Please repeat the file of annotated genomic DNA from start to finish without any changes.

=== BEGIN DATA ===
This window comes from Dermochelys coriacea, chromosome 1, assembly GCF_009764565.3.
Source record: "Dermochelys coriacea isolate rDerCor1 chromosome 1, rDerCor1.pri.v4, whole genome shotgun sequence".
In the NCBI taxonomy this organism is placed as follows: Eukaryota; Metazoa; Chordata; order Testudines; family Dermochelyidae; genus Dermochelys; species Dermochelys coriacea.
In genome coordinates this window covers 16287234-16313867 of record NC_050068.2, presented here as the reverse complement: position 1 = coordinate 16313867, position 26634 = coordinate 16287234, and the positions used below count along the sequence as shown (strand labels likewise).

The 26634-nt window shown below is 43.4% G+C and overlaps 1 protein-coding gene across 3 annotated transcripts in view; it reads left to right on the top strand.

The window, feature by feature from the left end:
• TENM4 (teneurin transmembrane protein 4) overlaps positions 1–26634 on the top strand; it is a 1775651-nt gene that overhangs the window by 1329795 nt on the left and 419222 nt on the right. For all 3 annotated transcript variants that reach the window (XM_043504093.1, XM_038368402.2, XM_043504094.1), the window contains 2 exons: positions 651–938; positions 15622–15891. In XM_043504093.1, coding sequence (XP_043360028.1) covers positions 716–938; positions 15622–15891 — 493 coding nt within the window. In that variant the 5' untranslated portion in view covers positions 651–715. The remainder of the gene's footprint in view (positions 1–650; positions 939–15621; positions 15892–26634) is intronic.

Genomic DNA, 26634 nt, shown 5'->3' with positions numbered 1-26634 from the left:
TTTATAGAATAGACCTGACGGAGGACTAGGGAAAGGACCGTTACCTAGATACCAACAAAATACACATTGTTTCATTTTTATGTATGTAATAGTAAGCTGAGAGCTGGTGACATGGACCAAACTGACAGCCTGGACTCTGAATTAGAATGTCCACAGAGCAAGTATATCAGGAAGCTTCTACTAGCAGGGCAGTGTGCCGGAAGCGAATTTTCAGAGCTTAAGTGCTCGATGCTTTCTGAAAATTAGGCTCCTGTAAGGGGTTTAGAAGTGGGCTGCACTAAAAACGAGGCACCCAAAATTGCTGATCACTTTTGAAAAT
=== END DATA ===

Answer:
This window comes from Dermochelys coriacea, chromosome 1, assembly GCF_009764565.3.
Source record: "Dermochelys coriacea isolate rDerCor1 chromosome 1, rDerCor1.pri.v4, whole genome shotgun sequence".
In the NCBI taxonomy this organism is placed as follows: Eukaryota; Metazoa; Chordata; order Testudines; family Dermochelyidae; genus Dermochelys; species Dermochelys coriacea.
In genome coordinates this window covers 16287234-16313867 of record NC_050068.2, presented here as the reverse complement: position 1 = coordinate 16313867, position 26634 = coordinate 16287234, and the positions used below count along the sequence as shown (strand labels likewise).

The 26634-nt window shown below is 43.4% G+C and overlaps 1 protein-coding gene across 3 annotated transcripts in view; it reads left to right on the top strand.

The window, feature by feature from the left end:
• TENM4 (teneurin transmembrane protein 4) overlaps positions 1–26634 on the top strand; it is a 1775651-nt gene that overhangs the window by 1329795 nt on the left and 419222 nt on the right. For all 3 annotated transcript variants that reach the window (XM_043504093.1, XM_038368402.2, XM_043504094.1), the window contains 2 exons: positions 651–938; positions 15622–15891. In XM_043504093.1, coding sequence (XP_043360028.1) covers positions 716–938; positions 15622–15891 — 493 coding nt within the window. In that variant the 5' untranslated portion in view covers positions 651–715. The remainder of the gene's footprint in view (positions 1–650; positions 939–15621; positions 15892–26634) is intronic.

Genomic DNA, 26634 nt, shown 5'->3' with positions numbered 1-26634 from the left:
TTTATAGAATAGACCTGACGGAGGACTAGGGAAAGGACCGTTACCTAGATACCAACAAAATACACATTGTTTCATTTTTATGTATGTAATAGTAAGCTGAGAGCTGGTGACATGGACCAAACTGACAGCCTGGACTCTGAATTAGAATGTCCACAGAGCAAGTATATCAGGAAGCTTCTACTAGCAGGGCAGTGTGCCGGAAGCGAATTTTCAGAGCTTAAGTGCTCGATGCTTTCTGAAAATTAGGCTCCTGTAAGGGGTTTAGAAGTGGGCTGCACTAAAAACGAGGCACCCAAAATTGCTGATCACTTTTGAAAAT